EuroScholar’s Research At Leiden University Published In Respected Physics Journal
“When I went abroad, I wanted to study something I wasn’t comfortable with,” says Sander Zandbergen.
By Stacey Hartmann
GlobaLinks NewsWire editor
It’s not the typical student who uses words like “photonic graphene,” “optical analogue” and “alumina ceramic rods” when describing a great study abroad experience.
But Sander Zandbergen isn’t your typical undergraduate.
When the senior physics major at Case Western Reserve University searched out a study abroad program, he hoped for the usual fun and excitement of living and learning in another country.
“My faculty advisor said studying abroad is one of those once-in-a-lifetime opportunities,” Zandbergen says.
But he also didn’t want his time abroad to slow down his academic momentum, which had him on track for a spring 2010 graduation with a near 4.0 grade point average.
So the 22-year-old from Edinboro, Pa., applied and was accepted to the EuroScholars Research Abroad Program, which is designed for advanced undergraduate students and postgraduates looking for an international research experience.
Zandbergen’s EuroScholars program encompassed a language class and an academic research project in quantum optics at Leiden University in the Netherlands.
“I didn’t know anything about the field before I left,” he says. “I’d done a lot of research in particle astrophysics here at Case. When I went abroad, I wanted to study something I wasn’t comfortable with.”
During the first month at Leiden University, he acclimated himself to the local area, campus, lab and materials that would be the focus of his research.
His quantum optics research was supervised by Michiel J. A. de Dood, PhD, an assistant professor at Leiden.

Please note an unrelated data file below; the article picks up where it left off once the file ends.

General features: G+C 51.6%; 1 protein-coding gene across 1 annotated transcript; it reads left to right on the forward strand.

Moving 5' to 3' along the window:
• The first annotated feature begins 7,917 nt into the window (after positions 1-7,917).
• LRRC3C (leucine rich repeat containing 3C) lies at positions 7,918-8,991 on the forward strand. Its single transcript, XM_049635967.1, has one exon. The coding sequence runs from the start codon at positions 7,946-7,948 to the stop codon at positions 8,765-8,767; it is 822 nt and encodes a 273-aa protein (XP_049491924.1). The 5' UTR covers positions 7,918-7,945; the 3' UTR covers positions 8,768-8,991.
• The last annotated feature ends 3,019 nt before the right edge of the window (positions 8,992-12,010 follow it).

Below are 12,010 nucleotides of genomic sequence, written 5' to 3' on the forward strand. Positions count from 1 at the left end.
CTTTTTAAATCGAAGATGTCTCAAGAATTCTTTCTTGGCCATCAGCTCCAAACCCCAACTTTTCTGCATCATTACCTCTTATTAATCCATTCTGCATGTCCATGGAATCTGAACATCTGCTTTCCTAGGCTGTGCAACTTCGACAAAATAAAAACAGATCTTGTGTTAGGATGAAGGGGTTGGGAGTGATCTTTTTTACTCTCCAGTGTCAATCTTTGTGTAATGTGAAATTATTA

“He had quite an impact on me,” Zandbergen says. “He was very helpful, and he had a knack for conveying ideas in a way I could understand. He was a great adviser, but he did leave me space to work on my own and figure things out.”
Zandbergen’s specific research in Leiden centered on photonic graphene.
“You know what graphite is, it’s what’s in a pencil,” he explains. “Graphene is the two-dimensional form of graphite.”
Graphene is hot in the physics world because there are many possible applications for it, some resulting from the fact that it’s one of the strongest materials ever tested, Zandbergen says.
“We didn’t actually make graphene,” he says. “We made a photonic analogue of actual graphene. We weren’t studying the electrical properties. It was an RF analogue, so instead of thinking about electrons, we were thinking about microwaves.”
As Zandbergen’s time at Leiden wound down, de Dood suggested they submit the results of their research for publication in an academic journal.
The result: The January 2010 publication in the prestigious Physical Review Letters of their research entitled “Experimental Observation of Strong Edge Effects on the Pseudodiffusive Transport of Light in Photonic Graphene.”
With not only academic credit but also a published research project, the likes of which is atypical of undergraduate-level work, Zandbergen’s spring 2009 semester abroad at Leiden University ended up surpassing all he’d hoped for experientially, socially and academically.
“I still don’t believe it actually happened,” he says. “I had the most amazing time. Sometimes I’d be riding my bike to the lab in Leiden, and I’d say, ‘am I actually in Holland?’”
Because of his research, Zandbergen was nominated by the EuroScholars program and GlobaLinks Learning Abroad for a Forum on Education Abroad Undergraduate Research award for 2010.
When his research experience abroad ended, Zandbergen returned to the United States with a different academic focus for his graduate school applications.
“As a result of my experience abroad, I’m interested in graduate work in the field of quantum optics,” he says.
He hopes one day to return to Holland and possibly work with de Dood again.
“That’s the great thing about the EuroScholars program,” he says. “It enabled me to do the research, have fun, and graduate on time.”